Bee Roots for 2021-12-10

The table provides clues for the roots of words in today's NY Times Spelling Bee. You're responsible for prefixes, suffixes, tense changes, plurals, doubling consonants before suffixes, and alternate spellings of roots. The TL;DR about the site comes after the table. The Halloween, 2021 redesign improved the usability, I hope.

Past clues are available here

Today's puzzle

Table content

root #answers coveredanswer's first two lettersanswer's lengthclue for root (answer may need prefix, suffix, tense change, alt spelling, ...)
11AB5Head monk, perhaps at Downton
21BA4Rum sponge cake, or Ali & his 40 thieves
41BA4Where Cinderella lost her slipper
91BA4Sound of a collision, noun (“The Big … Theory”)
71BA5Unoriginal, dull
111BA5Thin stick used by a conductor or passed in a relay race
31BA6Large monkey with red butt
61BA6What you mark to vote
81BA6Common yellow plantain variety
101BA6African tree
51BA7Helium or air filled toy that can pop
121BL4Reveal a secret by indiscreet talk
131BL4Make a sound like a sheep, goat, or calf; slang
161BL4Gelatinous mass, or 1950s alien horror film
171BL4Online journal, noun/verb
181BL4Stain (on your record), noun; or dry using absorbent material (forehead dampness), verb
151BL5Make or become swollen with fluid or gas, esp. stomach
191BL6Slang for drunk
141BL7Bad behavior, open and unashamed
201BO4Small ship, as in “tug-”
211BO4Taiwan sweet tea with gelatin pearls
221BO4Thrown weighted string weapon
231BO4Cotton seed target for weevil
241BO4Western string tie
261BO4Runner Usain, or what you screw into a nut
281BO4Water pipe for smoking weed, or sound of a large bell
311BO4Breast, slang
341BO4Favor, poetic (grant me a…), noun
351BO4Cowboy or winter shoe
291BO5Paired small drum held between the knees; add a vowel to end of above
271BO6Candy, or 2X “good" in French
301BO6Small ape related to chimps
321BO6“Owie” you kiss & make better, mistake, or what 2 ghosts say
251BO7Large smoked, seasoned North American sausage
331BO8Far-right anti-government extremist movement & militia (… bois) ; starts with ghost scare word
361GL4Semi-liquid lump, as in cheese
371GL6Worldwide, adj., as in “… warming”
381LO4Wolf, Spanish
391LO8Large oared vessel carried by a sailing ship
401NA5Conspicuously rich person, as in VP Agnew’s “nattering ...s of negativism”
411NA7Hypothetical, very small, self-propelled machine,
421NO4Beginner, gamer slang
431OB6Having an stretched-out rectangular or oval shape; ends in list word
441TA5Indian small drum pair; NOT dining room furniture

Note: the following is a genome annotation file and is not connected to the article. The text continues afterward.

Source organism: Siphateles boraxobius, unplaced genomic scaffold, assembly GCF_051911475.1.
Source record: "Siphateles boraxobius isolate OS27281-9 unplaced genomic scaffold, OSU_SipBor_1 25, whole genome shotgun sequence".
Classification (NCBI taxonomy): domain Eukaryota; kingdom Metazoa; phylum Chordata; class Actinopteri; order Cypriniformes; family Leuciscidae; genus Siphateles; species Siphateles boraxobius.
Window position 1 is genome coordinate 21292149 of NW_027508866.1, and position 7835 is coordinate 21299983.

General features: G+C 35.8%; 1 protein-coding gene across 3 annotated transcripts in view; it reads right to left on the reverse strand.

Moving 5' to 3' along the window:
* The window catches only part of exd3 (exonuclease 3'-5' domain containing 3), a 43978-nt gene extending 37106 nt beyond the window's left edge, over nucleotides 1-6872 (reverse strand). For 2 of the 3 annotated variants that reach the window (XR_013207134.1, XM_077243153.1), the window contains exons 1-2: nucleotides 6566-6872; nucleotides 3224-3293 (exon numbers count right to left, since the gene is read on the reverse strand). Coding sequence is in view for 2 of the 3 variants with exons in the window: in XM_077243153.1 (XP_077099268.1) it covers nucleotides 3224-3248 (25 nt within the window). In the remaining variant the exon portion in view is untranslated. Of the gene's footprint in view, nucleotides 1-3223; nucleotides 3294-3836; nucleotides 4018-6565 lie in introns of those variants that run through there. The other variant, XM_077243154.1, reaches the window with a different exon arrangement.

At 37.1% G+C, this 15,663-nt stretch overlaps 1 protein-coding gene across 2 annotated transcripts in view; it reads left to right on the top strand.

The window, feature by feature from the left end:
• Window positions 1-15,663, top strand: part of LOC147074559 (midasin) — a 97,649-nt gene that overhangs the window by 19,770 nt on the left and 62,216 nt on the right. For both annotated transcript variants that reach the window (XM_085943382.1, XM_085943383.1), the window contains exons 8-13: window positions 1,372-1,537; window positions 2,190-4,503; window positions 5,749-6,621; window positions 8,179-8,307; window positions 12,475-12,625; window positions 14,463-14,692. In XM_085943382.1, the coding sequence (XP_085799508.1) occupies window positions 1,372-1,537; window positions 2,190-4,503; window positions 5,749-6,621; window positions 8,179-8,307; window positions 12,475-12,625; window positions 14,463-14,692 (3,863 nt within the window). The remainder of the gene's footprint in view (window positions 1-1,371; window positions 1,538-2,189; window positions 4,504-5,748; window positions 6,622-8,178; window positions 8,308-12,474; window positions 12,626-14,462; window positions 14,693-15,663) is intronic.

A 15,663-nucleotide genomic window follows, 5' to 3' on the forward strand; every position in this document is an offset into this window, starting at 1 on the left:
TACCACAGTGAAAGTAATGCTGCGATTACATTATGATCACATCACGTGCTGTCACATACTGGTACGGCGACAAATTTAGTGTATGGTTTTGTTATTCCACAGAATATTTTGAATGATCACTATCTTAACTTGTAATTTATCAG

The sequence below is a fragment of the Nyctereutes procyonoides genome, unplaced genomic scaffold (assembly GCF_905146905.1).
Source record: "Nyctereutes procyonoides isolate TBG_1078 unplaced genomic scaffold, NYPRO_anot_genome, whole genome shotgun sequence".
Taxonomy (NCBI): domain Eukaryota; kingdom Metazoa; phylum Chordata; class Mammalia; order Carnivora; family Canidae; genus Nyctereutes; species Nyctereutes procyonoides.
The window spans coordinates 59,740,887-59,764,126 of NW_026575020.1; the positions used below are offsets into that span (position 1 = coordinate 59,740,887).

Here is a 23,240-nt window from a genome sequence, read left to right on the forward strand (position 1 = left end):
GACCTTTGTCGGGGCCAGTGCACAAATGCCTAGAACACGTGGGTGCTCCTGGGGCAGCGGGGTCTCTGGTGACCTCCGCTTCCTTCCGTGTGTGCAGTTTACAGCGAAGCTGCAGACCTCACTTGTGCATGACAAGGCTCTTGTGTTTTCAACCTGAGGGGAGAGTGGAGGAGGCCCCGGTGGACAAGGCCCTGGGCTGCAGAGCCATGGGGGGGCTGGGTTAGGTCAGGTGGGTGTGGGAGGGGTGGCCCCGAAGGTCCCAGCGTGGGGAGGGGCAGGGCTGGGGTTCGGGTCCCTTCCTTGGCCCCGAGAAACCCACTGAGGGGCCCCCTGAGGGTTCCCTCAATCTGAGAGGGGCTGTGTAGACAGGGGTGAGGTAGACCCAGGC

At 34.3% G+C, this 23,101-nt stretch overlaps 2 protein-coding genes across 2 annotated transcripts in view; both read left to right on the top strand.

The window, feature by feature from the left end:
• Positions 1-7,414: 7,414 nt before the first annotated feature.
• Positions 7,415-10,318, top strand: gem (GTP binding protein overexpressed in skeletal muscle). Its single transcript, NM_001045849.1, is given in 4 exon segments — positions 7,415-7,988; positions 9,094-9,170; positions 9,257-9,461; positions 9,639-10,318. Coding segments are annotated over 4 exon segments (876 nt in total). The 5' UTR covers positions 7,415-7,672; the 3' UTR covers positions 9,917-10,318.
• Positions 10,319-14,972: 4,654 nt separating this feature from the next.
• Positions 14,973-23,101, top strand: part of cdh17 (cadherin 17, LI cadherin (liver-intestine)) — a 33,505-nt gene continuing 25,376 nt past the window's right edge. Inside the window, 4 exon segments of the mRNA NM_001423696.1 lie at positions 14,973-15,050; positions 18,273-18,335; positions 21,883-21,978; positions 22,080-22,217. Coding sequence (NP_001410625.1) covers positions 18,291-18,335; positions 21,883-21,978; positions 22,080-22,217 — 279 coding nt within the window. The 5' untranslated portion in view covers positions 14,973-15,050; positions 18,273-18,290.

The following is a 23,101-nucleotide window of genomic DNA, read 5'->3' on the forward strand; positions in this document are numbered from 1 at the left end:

451TA5Forbidden, cultural no-no
461TO8Long, narrow sled for coasting downhill

About this site

This site provides clues for a day's New York Times Spelling Bee puzzle. It exists to make it easier for Kevin Davis to take a day off. Most of the clues come from him. There may be some startup problems, but long term I think I can put the clues together with no more than half an hour's work.

The "Bee Roots" approach is to provide explicit clues for root words, not every word. This is similar to what Kevin Davis does, but without information about parts of speech As logophiles, we are pretty good at putting on prefixes and suffixes, changing tense, and forming plurals (including Latin plurals!). The clues cover root words, arranged alphabetically by root word, with a count of words in the puzzle that come from each root. For example, if a puzzle includes ROAM and ROAMING, there will be a clue for ROAM and a count of 2. The root may not appear in the puzzle at all; for example, the 2021-07-23 Bee included ICED, DEICE, and DEICED. For such a puzzle, the clue would be for ICE with a word count of 3.

The Bee Roots approach involves judgement sometimes. For example, if a puzzle includes LOVE, LOVED, and LOVELY, how many roots are needed to cover them? LOVE and LOVED share the root LOVE, certainly, but LOVELY is tricky. LOVE is part of its etymology, but by now, the word means "exquisitely beautiful," which is a lot farther from the meaning of LOVE than swithcing to past tense. I'm inclined to treat LOVE and LOVELY as separate roots. You may not agree, which is fine. Another thing we logophiles share is a LOVE of arguing about words on Twitter.

One last complication, until another one pops up: a few roots have multiple spellings, for example LOLLYGAG and LALLYGAG. Depending on the day's letters, and maybe even the editor's whims, one or both could be in the puzzle's answer list. With such roots, you could see a word count of 2, even if there are no applicable prefixes or suffixes.

I will do my best to keep this site up to date and helpful (I hope). Check it out, and tweet feedback to @donswartwout Tweet to @donswartwout

Many thanks to Kevin Davis, whose 4,500-word clue list made this possible.